There’s an Optical Illusion Hidden in the MLB Logo

Righty or lefty?
Righty or lefty? /, Wikimedia Commons // Public Domain

Like all great symbols, the simplicity of Major League Baseball’s logo is what makes it so effective. It’s just the colorless silhouette of a batter, a bat, and a baseball against a blue and red background. Or, rather, it’s two organic shapes—one blue and one red—whose negative space forms the portrait of a baseball player and his accoutrements.

But the logo is actually less simple than it looks: because you can’t tell if the batter is a lefty or a righty. If you see the player with his back to you, as though he’s standing between you and home plate, then he’s batting right-handed. If his front is facing you, however, with home plate between you two, then he’s a southpaw

The spare outline lacks any detail that can definitively clarify the perspective, which is exactly how designer Jerry Dior intended it. In fact, he didn’t want anything about the model to be discernible, from handedness to race (though we can at least infer gender, as all MLB players have been men and also because Dior referred to his illustration as “he”). In short, the logo was meant to represent any and every player in the MLB.

Who’s the Player in the MLB Logo?

Harmon Killebrew at the 1970 MLB All-Star Game in Ohio
Harmon Killebrew at the 1970 MLB All-Star Game in Ohio. / Focus On Sport/GettyImages

The most prevalent theory is that the image depicts Harmon “Killer” Killebrew, a right-handed first baseman mainly known for hitting home runs for the Minnesota Twins through the 1960s and early ’70s. Dior, who passed away in 2015, said in no uncertain terms that this wasn’t the case. “It’s not any specific person,” he told journalist Paul Lukas in 2008. “I did a couple of variations based on photographs I had. It was sort of composite of what I had in front of me.”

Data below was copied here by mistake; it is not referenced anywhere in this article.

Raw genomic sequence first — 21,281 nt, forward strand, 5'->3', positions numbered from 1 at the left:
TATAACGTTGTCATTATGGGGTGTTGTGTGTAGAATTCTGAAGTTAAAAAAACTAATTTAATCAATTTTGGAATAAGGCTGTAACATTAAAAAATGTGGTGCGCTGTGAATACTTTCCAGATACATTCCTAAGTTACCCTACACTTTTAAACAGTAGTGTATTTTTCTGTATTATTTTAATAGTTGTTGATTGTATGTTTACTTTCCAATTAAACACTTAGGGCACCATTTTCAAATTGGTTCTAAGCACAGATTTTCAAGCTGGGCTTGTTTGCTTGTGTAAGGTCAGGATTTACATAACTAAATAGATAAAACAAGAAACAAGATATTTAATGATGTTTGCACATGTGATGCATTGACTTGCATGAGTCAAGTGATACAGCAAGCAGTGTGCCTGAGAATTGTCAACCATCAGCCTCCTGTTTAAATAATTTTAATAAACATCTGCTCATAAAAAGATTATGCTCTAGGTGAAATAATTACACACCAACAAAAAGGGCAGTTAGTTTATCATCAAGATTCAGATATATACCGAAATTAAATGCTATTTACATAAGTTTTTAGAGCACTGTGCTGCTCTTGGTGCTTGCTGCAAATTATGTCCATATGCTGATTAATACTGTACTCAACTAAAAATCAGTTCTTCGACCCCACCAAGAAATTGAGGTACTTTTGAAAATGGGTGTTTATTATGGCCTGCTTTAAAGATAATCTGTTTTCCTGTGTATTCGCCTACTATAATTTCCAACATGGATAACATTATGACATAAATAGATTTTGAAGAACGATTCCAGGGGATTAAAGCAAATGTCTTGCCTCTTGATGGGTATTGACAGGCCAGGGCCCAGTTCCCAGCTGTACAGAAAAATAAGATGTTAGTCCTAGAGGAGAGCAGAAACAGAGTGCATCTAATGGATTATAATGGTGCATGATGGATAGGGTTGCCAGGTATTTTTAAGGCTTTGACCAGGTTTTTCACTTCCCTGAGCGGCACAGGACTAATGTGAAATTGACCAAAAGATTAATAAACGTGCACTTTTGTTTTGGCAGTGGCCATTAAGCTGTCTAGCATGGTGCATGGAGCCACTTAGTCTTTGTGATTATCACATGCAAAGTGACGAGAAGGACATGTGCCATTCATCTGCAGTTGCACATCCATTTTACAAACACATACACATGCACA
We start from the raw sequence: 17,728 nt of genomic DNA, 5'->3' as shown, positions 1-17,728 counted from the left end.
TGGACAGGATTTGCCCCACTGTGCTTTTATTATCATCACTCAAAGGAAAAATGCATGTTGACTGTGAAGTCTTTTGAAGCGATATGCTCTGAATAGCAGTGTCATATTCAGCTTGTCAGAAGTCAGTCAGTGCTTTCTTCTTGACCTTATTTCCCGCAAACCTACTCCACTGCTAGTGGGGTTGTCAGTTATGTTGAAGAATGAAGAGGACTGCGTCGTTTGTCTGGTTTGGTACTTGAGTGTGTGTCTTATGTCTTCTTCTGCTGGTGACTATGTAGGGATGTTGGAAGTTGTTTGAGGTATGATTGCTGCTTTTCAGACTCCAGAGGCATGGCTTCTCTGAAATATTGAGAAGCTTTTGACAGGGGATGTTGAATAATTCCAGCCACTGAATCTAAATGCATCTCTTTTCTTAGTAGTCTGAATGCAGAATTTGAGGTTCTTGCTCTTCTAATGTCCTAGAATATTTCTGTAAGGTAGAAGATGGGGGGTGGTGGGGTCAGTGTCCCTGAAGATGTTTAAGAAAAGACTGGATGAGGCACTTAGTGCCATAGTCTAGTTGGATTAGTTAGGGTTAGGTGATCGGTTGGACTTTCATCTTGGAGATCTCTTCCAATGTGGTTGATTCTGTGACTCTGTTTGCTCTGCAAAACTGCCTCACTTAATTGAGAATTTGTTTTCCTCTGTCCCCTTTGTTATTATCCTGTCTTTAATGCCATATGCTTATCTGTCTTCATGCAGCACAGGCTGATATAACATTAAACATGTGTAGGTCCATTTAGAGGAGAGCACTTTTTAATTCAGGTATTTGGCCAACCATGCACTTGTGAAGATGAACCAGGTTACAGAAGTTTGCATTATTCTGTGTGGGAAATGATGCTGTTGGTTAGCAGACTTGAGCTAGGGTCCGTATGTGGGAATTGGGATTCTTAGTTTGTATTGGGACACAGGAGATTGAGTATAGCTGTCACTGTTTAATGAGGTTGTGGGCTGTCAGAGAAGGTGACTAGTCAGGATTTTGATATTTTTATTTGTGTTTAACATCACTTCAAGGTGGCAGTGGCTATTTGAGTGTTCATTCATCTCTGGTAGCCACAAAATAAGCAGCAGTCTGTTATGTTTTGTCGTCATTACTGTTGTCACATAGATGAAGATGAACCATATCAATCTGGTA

But Dior couldn’t remember which players were in the photos, so it is technically possible that Killebrew was one of them: The logo was created in 1968, during the slugger’s heyday.

The very next year, the National Basketball Association asked Alan Siegel, who had overseen the MLB project at marketing firm Sandgren & Murtha, to come up with a similar design for their sport. Siegel obliged, keeping Dior’s color choices but adapting the format and shape to accommodate a basketball player. Unlike the MLB logo’s ambiguous hitter, the NBA logo’s silhouetted dribbler isn’t a composite image: Siegel based it on a specific photo of former Los Angeles Laker Jerry West. (And no, West doesn’t get royalties.)

NBA logo in 2022
The NBA logo in 2022. / Nic Antaya/GettyImages

The MLB logo has remained basically unchanged for the last half-century and inspired countless other athletic logos during that time. Dior never condemned the copycats. “I think it’s great,” he said. “Like they say, imitation is the sincerest form of flattery. I started something, and I didn’t even realize it!”